Lauryl Zenobi


  • Start-up Weekend Project
  • 2016


Our team originally formed to solve a problem facing anyone who has done public speaking gigs - it’s difficult to get honest, timely feedback on your performance. We envisioned an app that would allow audience members to give feedback to speakers as they were presenting. The entire team had given talks in the past and felt unsatisfied with the type of feedback available to us, and were interested in designing a tool that would give us and other speakers information that we could use to improve our public speaking skills.

Myself and another teammate interviewed about a dozen potential users to validate our idea. Our interview pool consisted of people who regularly give speeches or talks as part of their job, hobby, or educational career. It was clear from this first set of user research that our plan was a poor one. People hated the idea of audience members paying attention to their phone as they rated the speaker, rather than actually paying attention to the speaker during their presentation. There was clearly not an interest or a market for this type of solution.

With that knowledge, we quickly pivoted and entertained several possible apps focused on speech preparation and coaching. After some initial market analysis, we realized that our target market (those that gives speeches), was rather small and that these app ideas did not carry high business potential.

Thirty-six hours into the 48-hour challenge, we pivoted again. Although our original ideas fell through, there are other sizable markets that are interested in coaching and feedback solutions for high pressure situations. One of the highest pressure situations we had all experienced were interviews. In an interview, the stakes are high, with a similarly high incentive to prepare well. Yet the tools to do so are virtually nonexistent. An interviewee has to rely on possibly outdated, poorly organized forums and opportunistic Google searches. The probability of finding high quality resources for tough interview question prep is frustratingly low. Add in the fact that preparing for interviews can be incredibly isolating if you don’t know where to turn for advice. We felt this was a problem that would resonate with many people.


  • Brainstorming and desgin sprints
  • User research
  • Market analysis
  • Business model
  • High-fidelity prototype
  • Pitch session

User research

Knowing that there are a wide range of interview question categories and the type of interview you experience varies greatly on career path and field, we decided to focus on one style of interview question - the behavioral question. These are the types of questions that ask you to “give an example of a time you did xyz” or “what would you do in abc scenario?”. The sorts of questions that are easy to answer poorly, and hard to answer correctly.

We developed two hypotheses:

  1. behavioral questions are a true pain point for our potential users
  2. and a fun experience with supportive feedback would provide a better learning environment for interview preparation

Again, myself and my teammate were responsible for validating our hypotheses. Of the 20 potential users we interviewed, 95% had experienced a behavioral interview question, and felt that they were not equipped to prepare for that style of question. Most prepared for these types of questions by practicing in front of a mirror, but they felt that this was not the most effective strategy. About 80% stated they did not feel prepared. Our potential users also believed that positive feedback and a good support community would have made the preparation process much less intimidating.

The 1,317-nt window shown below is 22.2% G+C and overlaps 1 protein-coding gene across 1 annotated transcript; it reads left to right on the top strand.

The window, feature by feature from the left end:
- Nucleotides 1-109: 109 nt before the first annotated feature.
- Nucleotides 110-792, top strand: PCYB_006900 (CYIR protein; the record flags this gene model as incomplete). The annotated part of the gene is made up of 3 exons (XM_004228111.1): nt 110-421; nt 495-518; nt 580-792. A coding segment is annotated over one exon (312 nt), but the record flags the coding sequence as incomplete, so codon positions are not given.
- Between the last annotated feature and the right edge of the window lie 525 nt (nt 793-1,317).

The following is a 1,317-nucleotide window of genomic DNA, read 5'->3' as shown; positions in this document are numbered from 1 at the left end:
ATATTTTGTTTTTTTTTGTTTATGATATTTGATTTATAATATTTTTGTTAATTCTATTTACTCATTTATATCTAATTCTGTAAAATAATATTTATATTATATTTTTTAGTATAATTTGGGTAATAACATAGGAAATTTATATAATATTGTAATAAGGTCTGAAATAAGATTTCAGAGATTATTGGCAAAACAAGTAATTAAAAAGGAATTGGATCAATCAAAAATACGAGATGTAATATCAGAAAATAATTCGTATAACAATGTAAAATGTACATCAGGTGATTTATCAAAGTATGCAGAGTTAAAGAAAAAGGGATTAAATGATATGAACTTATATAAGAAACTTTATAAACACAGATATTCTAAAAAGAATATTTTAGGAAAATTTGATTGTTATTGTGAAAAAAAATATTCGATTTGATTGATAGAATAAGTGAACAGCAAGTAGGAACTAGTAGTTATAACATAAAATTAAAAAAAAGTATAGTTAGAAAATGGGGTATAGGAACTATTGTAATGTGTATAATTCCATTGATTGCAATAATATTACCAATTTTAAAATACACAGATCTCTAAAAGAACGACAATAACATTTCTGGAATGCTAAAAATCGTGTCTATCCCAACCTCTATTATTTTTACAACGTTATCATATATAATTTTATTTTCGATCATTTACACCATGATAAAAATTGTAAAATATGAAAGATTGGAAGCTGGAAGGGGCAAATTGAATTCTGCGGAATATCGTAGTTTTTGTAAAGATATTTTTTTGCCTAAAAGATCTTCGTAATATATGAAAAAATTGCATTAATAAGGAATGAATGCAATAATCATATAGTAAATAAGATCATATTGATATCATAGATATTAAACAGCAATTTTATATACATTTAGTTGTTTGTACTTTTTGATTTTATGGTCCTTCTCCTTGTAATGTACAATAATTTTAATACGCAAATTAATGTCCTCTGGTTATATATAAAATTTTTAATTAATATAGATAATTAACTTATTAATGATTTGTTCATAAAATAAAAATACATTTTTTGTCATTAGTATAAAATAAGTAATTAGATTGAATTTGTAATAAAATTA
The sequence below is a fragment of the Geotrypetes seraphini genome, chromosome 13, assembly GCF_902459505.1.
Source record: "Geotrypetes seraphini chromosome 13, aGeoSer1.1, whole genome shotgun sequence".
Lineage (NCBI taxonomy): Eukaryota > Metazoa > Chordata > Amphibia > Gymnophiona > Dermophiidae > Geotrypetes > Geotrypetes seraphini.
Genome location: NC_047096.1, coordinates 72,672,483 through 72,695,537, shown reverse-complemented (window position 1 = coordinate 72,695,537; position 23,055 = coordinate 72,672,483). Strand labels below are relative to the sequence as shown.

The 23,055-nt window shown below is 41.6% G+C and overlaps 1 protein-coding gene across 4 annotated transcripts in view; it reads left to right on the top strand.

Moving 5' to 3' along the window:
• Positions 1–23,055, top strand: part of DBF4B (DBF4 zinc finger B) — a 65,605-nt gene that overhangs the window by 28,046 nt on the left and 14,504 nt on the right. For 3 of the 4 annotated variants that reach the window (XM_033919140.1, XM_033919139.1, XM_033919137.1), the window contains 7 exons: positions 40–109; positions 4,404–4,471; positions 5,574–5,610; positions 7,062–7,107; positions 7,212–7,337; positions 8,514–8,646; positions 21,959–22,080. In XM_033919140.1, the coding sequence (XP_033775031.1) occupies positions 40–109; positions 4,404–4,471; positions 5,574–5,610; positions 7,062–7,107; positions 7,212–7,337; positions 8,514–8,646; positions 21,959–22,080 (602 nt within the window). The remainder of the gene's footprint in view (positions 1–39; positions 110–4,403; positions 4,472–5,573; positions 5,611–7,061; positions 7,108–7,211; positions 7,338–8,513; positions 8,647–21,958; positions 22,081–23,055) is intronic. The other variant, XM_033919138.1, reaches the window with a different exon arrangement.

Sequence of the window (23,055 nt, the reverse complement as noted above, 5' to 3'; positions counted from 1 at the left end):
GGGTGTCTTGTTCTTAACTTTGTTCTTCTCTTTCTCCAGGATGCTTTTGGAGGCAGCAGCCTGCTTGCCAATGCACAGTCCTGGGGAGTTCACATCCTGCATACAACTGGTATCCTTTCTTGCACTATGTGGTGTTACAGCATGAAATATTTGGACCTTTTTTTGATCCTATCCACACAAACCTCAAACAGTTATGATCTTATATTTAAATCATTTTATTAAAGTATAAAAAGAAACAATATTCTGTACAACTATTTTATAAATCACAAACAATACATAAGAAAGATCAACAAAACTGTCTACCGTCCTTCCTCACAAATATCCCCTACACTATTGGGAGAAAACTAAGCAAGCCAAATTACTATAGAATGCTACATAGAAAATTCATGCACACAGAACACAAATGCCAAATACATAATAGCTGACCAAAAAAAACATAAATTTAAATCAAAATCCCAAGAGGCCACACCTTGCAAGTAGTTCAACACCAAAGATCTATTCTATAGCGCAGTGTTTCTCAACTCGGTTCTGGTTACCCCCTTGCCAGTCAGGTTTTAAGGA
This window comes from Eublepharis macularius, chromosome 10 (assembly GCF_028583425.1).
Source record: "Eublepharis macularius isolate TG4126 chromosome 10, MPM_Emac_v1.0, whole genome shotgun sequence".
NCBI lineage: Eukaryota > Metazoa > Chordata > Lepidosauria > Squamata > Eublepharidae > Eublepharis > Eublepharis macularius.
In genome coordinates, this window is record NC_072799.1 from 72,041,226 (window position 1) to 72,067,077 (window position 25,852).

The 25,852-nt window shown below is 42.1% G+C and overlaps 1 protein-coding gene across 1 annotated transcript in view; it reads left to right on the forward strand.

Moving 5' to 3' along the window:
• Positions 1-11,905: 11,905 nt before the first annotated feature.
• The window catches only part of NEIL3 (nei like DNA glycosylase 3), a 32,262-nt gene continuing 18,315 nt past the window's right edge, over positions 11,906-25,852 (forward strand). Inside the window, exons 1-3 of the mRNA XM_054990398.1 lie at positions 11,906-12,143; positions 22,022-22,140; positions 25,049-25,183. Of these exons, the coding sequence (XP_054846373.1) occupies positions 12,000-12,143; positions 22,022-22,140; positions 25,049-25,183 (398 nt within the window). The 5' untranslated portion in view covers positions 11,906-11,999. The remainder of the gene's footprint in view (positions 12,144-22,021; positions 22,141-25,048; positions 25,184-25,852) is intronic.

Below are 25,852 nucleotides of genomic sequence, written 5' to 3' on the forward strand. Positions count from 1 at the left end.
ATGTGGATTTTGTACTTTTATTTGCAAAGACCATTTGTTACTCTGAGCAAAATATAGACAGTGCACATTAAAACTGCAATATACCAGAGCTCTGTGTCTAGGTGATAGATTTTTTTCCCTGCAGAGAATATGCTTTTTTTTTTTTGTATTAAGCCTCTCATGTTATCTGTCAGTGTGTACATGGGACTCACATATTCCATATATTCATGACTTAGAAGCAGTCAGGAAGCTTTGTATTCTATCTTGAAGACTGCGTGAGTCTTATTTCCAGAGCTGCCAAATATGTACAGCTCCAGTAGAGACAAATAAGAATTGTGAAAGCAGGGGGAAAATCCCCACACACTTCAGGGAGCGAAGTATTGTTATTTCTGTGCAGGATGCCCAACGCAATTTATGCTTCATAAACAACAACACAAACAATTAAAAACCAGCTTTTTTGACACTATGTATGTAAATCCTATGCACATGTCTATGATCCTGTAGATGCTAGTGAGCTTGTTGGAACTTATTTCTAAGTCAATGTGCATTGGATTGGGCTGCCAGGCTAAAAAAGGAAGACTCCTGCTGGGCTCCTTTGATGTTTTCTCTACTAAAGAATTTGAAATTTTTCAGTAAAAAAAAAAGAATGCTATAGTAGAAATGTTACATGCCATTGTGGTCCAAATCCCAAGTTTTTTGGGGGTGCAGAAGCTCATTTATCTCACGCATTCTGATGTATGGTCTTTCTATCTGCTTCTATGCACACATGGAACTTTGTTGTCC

Market Analysis

With our hypotheses validated, we moved on to our market analysis. Based on US Bureau of Labor Statistics numbers, 140,000-180,000 new jobs were added each month of 2016. Each job opening generates 10-20 phone interviews and 3-5 in person interviews. Factoring in-person interviews alone, that gave us a potential minimum market of 420,000. Assuming our MVP could capture just 1% of that market, we felt we could reasonably estimate a potential user base of 4,200 customers per month.

Business model

Our solution is intended as a web-based app that operates under a freemium model. We offer a free version of the app with limited features, but for a quarterly subscription plan a user would have access to a suite of feedback tools and analysis, and a full range of behavioral questions from which they could practice.


A customer interacting with our MVP would be able to do several things:

  • practice individual behavioral interview questions and record their answers
  • receive feedback on the quality of their answer
  • gain points based on the difficulty of the question and the quality of their answer
  • see how their answers stack up against other community members’

I created an interactive MVP demo using Invision.


Start-up Weekend events are intense by design. The quick turnaround time necessary for every step of the process makes it stressful, but it also forces you and your team to pivot quickly, iterate aggressively, and focus on creating an absolutely minimal viable product. Each time we pivoted from our original design was an incredible learning experience. The process forced us to confront the realities that our potential solutions were not attractive or useful to our users early on, and we became intimately and infuriatingly familiar with failing fast. We failed well enough to recover each time we pivoted. As a result, we designed a start-up idea that resonated with the audience and panel judges, earning ourselves third place!